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author = "Prasit Shrestha and Boris Meisterjahn and Hughes, {Christopher B.} and Philipp Mayer and Heidi Birch and Dieter Hennecke",
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Biodegradation testing of volatile hydrophobic chemicals in water-sediment systems – Experimental developments and challenges. / Shrestha, Prasit; Meisterjahn, Boris; Hughes, Christopher B.; Mayer, Philipp; Birch, Heidi; Hennecke, Dieter.

In: Chemosphere, Vol. 238, 124516, 2020.

Research output: Contribution to journalReviewResearchpeer-review

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AU - Shrestha, Prasit

AU - Meisterjahn, Boris

AU - Hughes, Christopher B.

AU - Mayer, Philipp

AU - Birch, Heidi

AU - Hennecke, Dieter

PY - 2020

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N2 - Degradation data are crucial for the persistence assessment of chemicals and they are generated using standard OECD guidelines. The OECD 308 describes a simulation biodegradation test of chemicals in water-sediment systems. This guideline is not applicable for testing highly volatile chemicals and recommends a closed biometer test setup for testing slightly volatile chemicals. However, proper details on system geometries, construction and monitoring of aerobic conditions are not provided. The choice of system geometry and sediment:water ratio influences the partitioning of test chemicals between different compartments (water, sediment and headspace) and can therefore affect their degradation. The guideline recommends the addition of test chemical via aqueous solutions, which however is not possible for hydrophobic volatile chemicals due to their volatilization losses and low solubility. Thus, the use of a co-solvent is necessary for the application of such chemicals but its effects in a closed setup has not been studied. We recently developed an improved closed test setup for testing volatile chemicals in soil. The objective was to adapt this improved test setup to conduct OECD 308 tests using 14C labelled chemicals with different volatilities. Using the adapted test setup it was possible to obtain a complete mass balance even for n-decane and tetralin having the highest Henry's constants of the tested chemicals. However, the use of co-solvent affected the oxygen levels, which in turn affected microbial activity and likely also the degradation of test chemicals. Therefore, the adapted test setup needs further developments for the testing of volatile hydrophobic chemicals.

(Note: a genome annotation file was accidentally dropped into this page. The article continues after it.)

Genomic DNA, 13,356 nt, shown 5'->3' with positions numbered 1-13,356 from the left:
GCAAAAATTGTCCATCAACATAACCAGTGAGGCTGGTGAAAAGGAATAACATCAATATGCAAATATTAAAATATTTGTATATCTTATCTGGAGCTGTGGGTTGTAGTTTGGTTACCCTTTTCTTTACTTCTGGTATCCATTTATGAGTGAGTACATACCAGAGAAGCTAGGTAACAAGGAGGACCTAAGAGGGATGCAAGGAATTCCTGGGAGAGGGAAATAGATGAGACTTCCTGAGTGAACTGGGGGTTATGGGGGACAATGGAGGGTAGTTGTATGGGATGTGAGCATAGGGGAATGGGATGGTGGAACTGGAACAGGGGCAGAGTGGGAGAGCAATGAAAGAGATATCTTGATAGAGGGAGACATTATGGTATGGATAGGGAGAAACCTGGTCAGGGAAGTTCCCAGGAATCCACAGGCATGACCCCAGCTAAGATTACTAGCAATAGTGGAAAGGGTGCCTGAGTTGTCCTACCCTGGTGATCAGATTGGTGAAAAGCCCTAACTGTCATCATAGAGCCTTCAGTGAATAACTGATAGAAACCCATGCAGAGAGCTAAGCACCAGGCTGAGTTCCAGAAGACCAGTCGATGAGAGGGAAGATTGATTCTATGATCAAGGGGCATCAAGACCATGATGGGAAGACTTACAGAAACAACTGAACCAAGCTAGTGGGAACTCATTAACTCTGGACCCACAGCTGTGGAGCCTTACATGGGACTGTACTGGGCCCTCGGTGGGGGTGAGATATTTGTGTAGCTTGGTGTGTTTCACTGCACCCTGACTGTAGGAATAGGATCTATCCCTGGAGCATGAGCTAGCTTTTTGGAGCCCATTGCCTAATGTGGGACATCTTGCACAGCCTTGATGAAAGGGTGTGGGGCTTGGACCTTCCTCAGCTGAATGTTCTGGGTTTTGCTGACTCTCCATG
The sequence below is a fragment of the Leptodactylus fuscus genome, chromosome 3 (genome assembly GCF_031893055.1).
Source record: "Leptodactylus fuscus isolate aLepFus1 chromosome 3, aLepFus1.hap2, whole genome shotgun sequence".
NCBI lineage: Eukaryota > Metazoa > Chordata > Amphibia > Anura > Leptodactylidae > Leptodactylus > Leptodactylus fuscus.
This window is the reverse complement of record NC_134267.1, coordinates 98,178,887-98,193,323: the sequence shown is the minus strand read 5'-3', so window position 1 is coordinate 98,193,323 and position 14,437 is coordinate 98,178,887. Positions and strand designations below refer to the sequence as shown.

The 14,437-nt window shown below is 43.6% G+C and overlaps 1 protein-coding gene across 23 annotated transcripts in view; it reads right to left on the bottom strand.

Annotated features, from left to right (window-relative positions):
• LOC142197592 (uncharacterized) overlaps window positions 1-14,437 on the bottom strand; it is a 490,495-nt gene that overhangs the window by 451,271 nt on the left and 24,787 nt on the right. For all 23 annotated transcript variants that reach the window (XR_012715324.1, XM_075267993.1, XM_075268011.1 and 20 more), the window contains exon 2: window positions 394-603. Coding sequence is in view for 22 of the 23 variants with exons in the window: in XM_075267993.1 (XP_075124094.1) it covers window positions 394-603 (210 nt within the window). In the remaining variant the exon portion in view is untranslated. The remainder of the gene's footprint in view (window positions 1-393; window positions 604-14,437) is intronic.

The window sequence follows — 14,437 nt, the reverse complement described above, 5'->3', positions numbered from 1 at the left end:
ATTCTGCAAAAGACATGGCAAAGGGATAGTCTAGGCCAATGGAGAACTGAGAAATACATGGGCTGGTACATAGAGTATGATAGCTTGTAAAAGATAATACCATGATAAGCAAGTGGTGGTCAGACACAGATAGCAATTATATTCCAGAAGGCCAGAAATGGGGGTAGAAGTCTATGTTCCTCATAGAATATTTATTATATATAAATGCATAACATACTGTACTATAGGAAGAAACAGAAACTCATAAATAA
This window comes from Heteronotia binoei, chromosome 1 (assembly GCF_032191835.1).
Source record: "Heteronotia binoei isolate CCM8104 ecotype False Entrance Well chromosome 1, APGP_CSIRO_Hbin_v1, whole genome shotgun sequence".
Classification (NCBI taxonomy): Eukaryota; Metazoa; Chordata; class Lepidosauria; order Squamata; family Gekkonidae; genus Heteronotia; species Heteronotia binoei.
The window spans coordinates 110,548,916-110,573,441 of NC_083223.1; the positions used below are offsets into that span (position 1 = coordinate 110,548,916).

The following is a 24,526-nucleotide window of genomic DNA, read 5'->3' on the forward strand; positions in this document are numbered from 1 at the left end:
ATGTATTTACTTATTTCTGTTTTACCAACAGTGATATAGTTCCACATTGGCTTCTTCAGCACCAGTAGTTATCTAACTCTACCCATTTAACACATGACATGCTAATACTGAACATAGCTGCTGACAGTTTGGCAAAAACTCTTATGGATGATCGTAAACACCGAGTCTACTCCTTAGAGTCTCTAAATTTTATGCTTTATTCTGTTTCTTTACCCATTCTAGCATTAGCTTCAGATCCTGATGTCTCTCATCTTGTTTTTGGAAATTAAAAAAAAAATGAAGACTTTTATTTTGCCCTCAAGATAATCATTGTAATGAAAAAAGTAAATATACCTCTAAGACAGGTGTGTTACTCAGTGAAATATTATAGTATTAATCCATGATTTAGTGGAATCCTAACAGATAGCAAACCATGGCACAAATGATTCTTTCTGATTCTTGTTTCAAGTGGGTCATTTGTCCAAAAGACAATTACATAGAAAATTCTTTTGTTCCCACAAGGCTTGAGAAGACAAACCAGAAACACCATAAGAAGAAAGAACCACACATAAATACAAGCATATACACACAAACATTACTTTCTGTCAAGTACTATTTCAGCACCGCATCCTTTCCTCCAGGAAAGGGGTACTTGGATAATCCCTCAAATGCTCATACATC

AB - Degradation data are crucial for the persistence assessment of chemicals and they are generated using standard OECD guidelines. The OECD 308 describes a simulation biodegradation test of chemicals in water-sediment systems. This guideline is not applicable for testing highly volatile chemicals and recommends a closed biometer test setup for testing slightly volatile chemicals. However, proper details on system geometries, construction and monitoring of aerobic conditions are not provided. The choice of system geometry and sediment:water ratio influences the partitioning of test chemicals between different compartments (water, sediment and headspace) and can therefore affect their degradation. The guideline recommends the addition of test chemical via aqueous solutions, which however is not possible for hydrophobic volatile chemicals due to their volatilization losses and low solubility. Thus, the use of a co-solvent is necessary for the application of such chemicals but its effects in a closed setup has not been studied. We recently developed an improved closed test setup for testing volatile chemicals in soil. The objective was to adapt this improved test setup to conduct OECD 308 tests using 14C labelled chemicals with different volatilities. Using the adapted test setup it was possible to obtain a complete mass balance even for n-decane and tetralin having the highest Henry's constants of the tested chemicals. However, the use of co-solvent affected the oxygen levels, which in turn affected microbial activity and likely also the degradation of test chemicals. Therefore, the adapted test setup needs further developments for the testing of volatile hydrophobic chemicals.

KW - Bio-film

KW - Biodegradation

KW - Closed setup